+ Reply to Thread
Page 27 of 41 FirstFirst ... 171819202122232425262728293031323334353637 ... LastLast
Results 261 to 270 of 403

Thread: Rock & Roll Historical Perspective

  1. #261
    FORT Fogey norealityhere's Avatar
    Join Date
    Jul 2008
    Posts
    8,113

    Re: Rock & Roll Historical Perspective

    THanks, Razor. I think we all love these looks back in time. Sometimes, however, I really start feeling old when I see them.
    Of note in this isssue is the Jackson 5 song review.
    To Thine Own Self Be True

  2. #262
    FORT Fogey razorbacker's Avatar
    Join Date
    Apr 2004
    Posts
    9,211

    Re: Rock & Roll Historical Perspective

    Quote Originally Posted by norealityhere;3527886;
    THanks, Razor. I think we all love these looks back in time. Sometimes, however, I really start feeling old when I see them.
    Of note in this isssue is the Jackson 5 song review.
    Your welcome. I'm just glad someone is enjoying them. I just wish I could do them more frequently, but stupid stuff like work always gets in the way.

    This particular issue had a cover date that just so happened to be my 16th birthday, so I know what you mean about the feeling old thing.

    As to the Jackson 5 song, there were a bunch of different singles reviewed, many of them were old blues tunes that I had never heard of, by singers that jarred no memories so due to the events of yesterday, I just had to select the Jacksons.

    RIP Michael. Loved your music & your contributions to the world of Pop. It saddens me that you never had a chance to get back on the road & reestablish at least some of your reputation.

  3. #263
    FORT Fogey norealityhere's Avatar
    Join Date
    Jul 2008
    Posts
    8,113

    Re: Rock & Roll Historical Perspective

    Quote Originally Posted by razorbacker;3528032;
    Your welcome. I'm just glad someone is enjoying them. I just wish I could do them more frequently, but stupid stuff like work always gets in the way.

    This particular issue had a cover date that just so happened to be my 16th birthday, so I know what you mean about the feeling old thing.

    As to the Jackson 5 song, there were a bunch of different singles reviewed, many of them were old blues tunes that I had never heard of, by singers that jarred no memories so due to the events of yesterday, I just had to select the Jacksons.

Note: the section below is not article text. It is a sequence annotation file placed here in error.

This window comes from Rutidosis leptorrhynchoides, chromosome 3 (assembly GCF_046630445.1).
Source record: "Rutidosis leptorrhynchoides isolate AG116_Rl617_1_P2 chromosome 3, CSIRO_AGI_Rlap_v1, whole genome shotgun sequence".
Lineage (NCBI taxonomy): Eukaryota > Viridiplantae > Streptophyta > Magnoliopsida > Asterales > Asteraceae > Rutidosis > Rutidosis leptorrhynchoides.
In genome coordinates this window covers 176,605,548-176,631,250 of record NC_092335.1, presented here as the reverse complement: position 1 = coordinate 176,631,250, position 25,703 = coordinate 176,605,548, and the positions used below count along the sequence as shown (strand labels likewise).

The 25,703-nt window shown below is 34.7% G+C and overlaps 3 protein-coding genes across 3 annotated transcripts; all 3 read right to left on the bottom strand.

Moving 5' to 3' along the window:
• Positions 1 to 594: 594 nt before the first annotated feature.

RIP Michael. Loved your music & your contributions to the world of Pop. It saddens me that you never had a chance to get back on the road & reestablish at least some of your reputation.

    I think many of us enjoy these even though they make us realize our mortality.
    As I saw him perform 25 years ago, I sure would have loved to see him back on the stage again.
    I probably feel about Michael like you feel about Carrie.
    To Thine Own Self Be True

  4. #264
    MRD
    MRD is offline
    FORT Fogey MRD's Avatar
    Join Date
    Jan 2005
    Location
    somewhere resting
    Age
    51
    Posts
    16,893

    Re: Rock & Roll Historical Perspective

    Razorbacker, I really enjoy reading them. So much great music and it's interesting to hear what was said about it at the time and see how time has sometimes changed those feelings.

    I think I am only 1 of 2 or 3 people I know that has heard of It's a Beautiful Day.

    And Workingman's Dead?? One of the best albums EVER!

    I have had the Jackson 5's ABC running in my head since yesterday afternoon.

    In 1970, I was 8 years old and was listening to the Monkees and the Jackson 5, I didn't "discover" the other music that was reviewed until a few years later.
    Que me amat, amet et canem meum
    (Who loves me will love my dog also)

  5. #265
    FORT Fogey razorbacker's Avatar
    Join Date
    Apr 2004
    Posts
    9,211

    Re: Rock & Roll Historical Perspective

    Hey MRD & noreality,

    As a couple of the few that always have comments, I'd just like to say thanks. I know there are a bunch of us "older" folks out here that lived through a bunch of this stuff & it was always my hope that by putting these out here that there would be a bunch of folks that would share some of their memories, but for whatever reason that just hasn't happened. Anywho, thanks again.